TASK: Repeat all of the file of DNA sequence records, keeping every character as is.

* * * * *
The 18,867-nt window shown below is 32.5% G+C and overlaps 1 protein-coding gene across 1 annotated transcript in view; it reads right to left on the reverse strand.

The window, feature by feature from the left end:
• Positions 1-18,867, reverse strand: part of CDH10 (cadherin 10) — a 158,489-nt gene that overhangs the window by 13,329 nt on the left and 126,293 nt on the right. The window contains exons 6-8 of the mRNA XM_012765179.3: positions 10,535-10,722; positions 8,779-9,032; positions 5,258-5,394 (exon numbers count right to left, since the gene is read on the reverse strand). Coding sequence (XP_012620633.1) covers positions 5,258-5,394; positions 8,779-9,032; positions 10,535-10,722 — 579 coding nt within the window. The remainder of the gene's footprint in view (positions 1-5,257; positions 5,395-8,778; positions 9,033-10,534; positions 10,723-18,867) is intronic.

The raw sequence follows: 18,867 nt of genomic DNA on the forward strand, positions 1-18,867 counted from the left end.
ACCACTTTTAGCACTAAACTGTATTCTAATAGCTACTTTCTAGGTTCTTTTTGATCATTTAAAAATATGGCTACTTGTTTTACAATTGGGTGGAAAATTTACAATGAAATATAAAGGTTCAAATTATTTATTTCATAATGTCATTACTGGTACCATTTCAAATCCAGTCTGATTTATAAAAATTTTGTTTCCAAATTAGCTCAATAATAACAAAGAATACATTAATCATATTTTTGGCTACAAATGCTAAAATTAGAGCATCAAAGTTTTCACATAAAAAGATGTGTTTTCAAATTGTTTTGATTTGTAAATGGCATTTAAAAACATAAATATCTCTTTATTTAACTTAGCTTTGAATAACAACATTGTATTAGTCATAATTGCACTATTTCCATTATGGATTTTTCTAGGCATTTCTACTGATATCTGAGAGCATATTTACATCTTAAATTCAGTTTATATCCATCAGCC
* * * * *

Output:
The 18,867-nt window shown below is 32.5% G+C and overlaps 1 protein-coding gene across 1 annotated transcript in view; it reads right to left on the reverse strand.

The window, feature by feature from the left end:
• Positions 1-18,867, reverse strand: part of CDH10 (cadherin 10) — a 158,489-nt gene that overhangs the window by 13,329 nt on the left and 126,293 nt on the right. The window contains exons 6-8 of the mRNA XM_012765179.3: positions 10,535-10,722; positions 8,779-9,032; positions 5,258-5,394 (exon numbers count right to left, since the gene is read on the reverse strand). Coding sequence (XP_012620633.1) covers positions 5,258-5,394; positions 8,779-9,032; positions 10,535-10,722 — 579 coding nt within the window. The remainder of the gene's footprint in view (positions 1-5,257; positions 5,395-8,778; positions 9,033-10,534; positions 10,723-18,867) is intronic.

The raw sequence follows: 18,867 nt of genomic DNA on the forward strand, positions 1-18,867 counted from the left end.
ACCACTTTTAGCACTAAACTGTATTCTAATAGCTACTTTCTAGGTTCTTTTTGATCATTTAAAAATATGGCTACTTGTTTTACAATTGGGTGGAAAATTTACAATGAAATATAAAGGTTCAAATTATTTATTTCATAATGTCATTACTGGTACCATTTCAAATCCAGTCTGATTTATAAAAATTTTGTTTCCAAATTAGCTCAATAATAACAAAGAATACATTAATCATATTTTTGGCTACAAATGCTAAAATTAGAGCATCAAAGTTTTCACATAAAAAGATGTGTTTTCAAATTGTTTTGATTTGTAAATGGCATTTAAAAACATAAATATCTCTTTATTTAACTTAGCTTTGAATAACAACATTGTATTAGTCATAATTGCACTATTTCCATTATGGATTTTTCTAGGCATTTCTACTGATATCTGAGAGCATATTTACATCTTAAATTCAGTTTATATCCATCAGCC